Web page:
President Trump is following through on his threats to impose steep tariffs on China in retaliation over Beijing’s intellectual property theft.
While senior aides reportedly drafted a $30 billion tariff plan for the president, Trump wanted it doubled, The Washington Post reported Monday.
The latest tariff package, which will likely be announced on Friday, will hit more than 100 products that the president says were developed by using trade secrets either stolen or coerced from U.S. companies in exchange for market access.
If implemented, the tariff package would be one of the broadest sets of economic actions imposed by a modern U.S. president against China and could draw retaliation, fraying the trade partnership between two of the world’s largest economies.
“This looks much more like a president who is excessively eager to apply tariffs than a well-
calculated move to defend American interests,” said Phil Levy, who was a trade adviser to President George W. Bush. “There are real concerns about Chinese behavior on intellectual property, for example, but there are much more effective ways to address them.” (WaPo)
While many U.S. businesses agree with Trump about China, they are less convinced of his strategy in dealing with Beijing.
“The U.S.-China Business Council believes that tariffs will do more harm than good in bringing about an improvement in intellectual property protection for American companies in China,” John Frisbie, president of the council, told WaPo. “Business wants to see solutions to the issues, not just sanctions.”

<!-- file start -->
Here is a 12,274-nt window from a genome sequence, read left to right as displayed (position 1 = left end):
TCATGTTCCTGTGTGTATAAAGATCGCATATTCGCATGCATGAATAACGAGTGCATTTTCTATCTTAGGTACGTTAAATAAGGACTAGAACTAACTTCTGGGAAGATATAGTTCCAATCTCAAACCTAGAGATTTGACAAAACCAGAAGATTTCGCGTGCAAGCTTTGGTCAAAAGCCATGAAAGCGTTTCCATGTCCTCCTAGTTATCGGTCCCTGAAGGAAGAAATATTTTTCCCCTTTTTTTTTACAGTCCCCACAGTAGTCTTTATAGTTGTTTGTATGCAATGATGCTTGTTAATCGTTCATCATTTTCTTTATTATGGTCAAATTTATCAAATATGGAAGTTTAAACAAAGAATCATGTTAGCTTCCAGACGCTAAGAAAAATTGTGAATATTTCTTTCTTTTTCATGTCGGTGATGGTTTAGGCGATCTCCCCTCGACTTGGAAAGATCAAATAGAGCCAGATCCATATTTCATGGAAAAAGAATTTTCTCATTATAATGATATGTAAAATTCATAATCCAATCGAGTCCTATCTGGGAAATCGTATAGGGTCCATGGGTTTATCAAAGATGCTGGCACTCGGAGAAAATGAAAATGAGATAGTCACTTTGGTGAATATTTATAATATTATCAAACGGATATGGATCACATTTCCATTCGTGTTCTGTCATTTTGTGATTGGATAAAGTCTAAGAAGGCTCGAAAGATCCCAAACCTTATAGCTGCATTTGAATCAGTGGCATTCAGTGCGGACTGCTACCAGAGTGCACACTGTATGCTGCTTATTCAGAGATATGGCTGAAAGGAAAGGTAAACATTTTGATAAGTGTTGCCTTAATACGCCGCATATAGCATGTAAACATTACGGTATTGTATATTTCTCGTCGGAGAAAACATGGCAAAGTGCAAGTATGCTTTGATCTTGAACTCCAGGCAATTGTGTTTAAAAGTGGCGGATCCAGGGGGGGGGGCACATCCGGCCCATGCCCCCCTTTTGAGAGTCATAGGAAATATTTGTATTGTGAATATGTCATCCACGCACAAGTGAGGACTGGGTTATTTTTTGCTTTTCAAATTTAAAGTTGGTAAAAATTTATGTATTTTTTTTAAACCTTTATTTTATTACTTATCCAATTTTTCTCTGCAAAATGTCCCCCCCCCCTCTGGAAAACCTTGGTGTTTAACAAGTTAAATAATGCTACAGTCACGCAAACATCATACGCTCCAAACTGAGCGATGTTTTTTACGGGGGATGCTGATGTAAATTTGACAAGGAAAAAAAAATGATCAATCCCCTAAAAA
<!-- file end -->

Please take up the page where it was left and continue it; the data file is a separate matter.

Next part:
Other businesses were in favor of the plan, however.
“This would be a clear indication that he’s serious about ensuring there are consequences for intellectual property violations and other anti-competitive practices coming from China,” Scott Paul, president of the union-backed Alliance for American Manufacturing, told the Post. “He’s not the first president who’s promised he would do something about China. But if he follows through with these tariffs, he’d be the first to ensure there are real consequences for these violations. That’s a step forward for American workers.”